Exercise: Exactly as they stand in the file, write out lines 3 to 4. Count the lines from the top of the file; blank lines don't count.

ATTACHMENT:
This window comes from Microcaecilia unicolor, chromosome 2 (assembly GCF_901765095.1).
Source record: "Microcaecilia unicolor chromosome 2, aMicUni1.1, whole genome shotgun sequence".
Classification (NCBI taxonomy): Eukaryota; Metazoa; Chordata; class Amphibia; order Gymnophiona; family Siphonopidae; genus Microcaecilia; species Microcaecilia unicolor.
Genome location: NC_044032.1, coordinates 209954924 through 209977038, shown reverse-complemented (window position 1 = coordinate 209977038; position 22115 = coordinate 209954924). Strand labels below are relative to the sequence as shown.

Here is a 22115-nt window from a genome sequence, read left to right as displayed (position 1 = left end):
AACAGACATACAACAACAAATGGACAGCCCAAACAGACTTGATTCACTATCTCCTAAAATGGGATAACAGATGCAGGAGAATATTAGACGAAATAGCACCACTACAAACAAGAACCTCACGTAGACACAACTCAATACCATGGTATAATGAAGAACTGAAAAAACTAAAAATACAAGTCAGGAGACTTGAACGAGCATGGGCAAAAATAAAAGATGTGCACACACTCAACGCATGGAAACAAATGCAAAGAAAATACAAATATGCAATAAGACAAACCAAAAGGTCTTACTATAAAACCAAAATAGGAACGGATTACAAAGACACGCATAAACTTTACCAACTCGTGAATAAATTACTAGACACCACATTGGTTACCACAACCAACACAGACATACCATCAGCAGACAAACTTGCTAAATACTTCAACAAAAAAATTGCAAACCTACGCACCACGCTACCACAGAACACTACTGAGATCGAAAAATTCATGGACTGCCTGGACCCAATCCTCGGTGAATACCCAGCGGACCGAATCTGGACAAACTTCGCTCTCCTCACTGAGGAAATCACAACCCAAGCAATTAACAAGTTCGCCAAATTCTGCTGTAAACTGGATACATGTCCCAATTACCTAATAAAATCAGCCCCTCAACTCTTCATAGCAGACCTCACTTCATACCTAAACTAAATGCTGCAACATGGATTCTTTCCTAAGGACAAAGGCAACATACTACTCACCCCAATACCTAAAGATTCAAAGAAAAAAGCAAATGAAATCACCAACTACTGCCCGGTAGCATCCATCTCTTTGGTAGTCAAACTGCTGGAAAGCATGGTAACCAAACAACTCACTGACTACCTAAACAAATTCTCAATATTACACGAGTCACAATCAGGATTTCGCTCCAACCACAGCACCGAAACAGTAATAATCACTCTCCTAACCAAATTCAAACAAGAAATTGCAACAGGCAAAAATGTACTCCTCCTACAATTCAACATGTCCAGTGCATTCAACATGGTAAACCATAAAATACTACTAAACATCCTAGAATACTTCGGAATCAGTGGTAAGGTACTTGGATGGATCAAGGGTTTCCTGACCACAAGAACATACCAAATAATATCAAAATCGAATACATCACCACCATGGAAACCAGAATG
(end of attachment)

Classification (NCBI taxonomy): Eukaryota; Metazoa; Chordata; class Amphibia; order Gymnophiona; family Siphonopidae; genus Microcaecilia; species Microcaecilia unicolor.
Genome location: NC_044032.1, coordinates 209954924 through 209977038, shown reverse-complemented (window position 1 = coordinate 209977038; position 22115 = coordinate 209954924). Strand labels below are relative to the sequence as shown.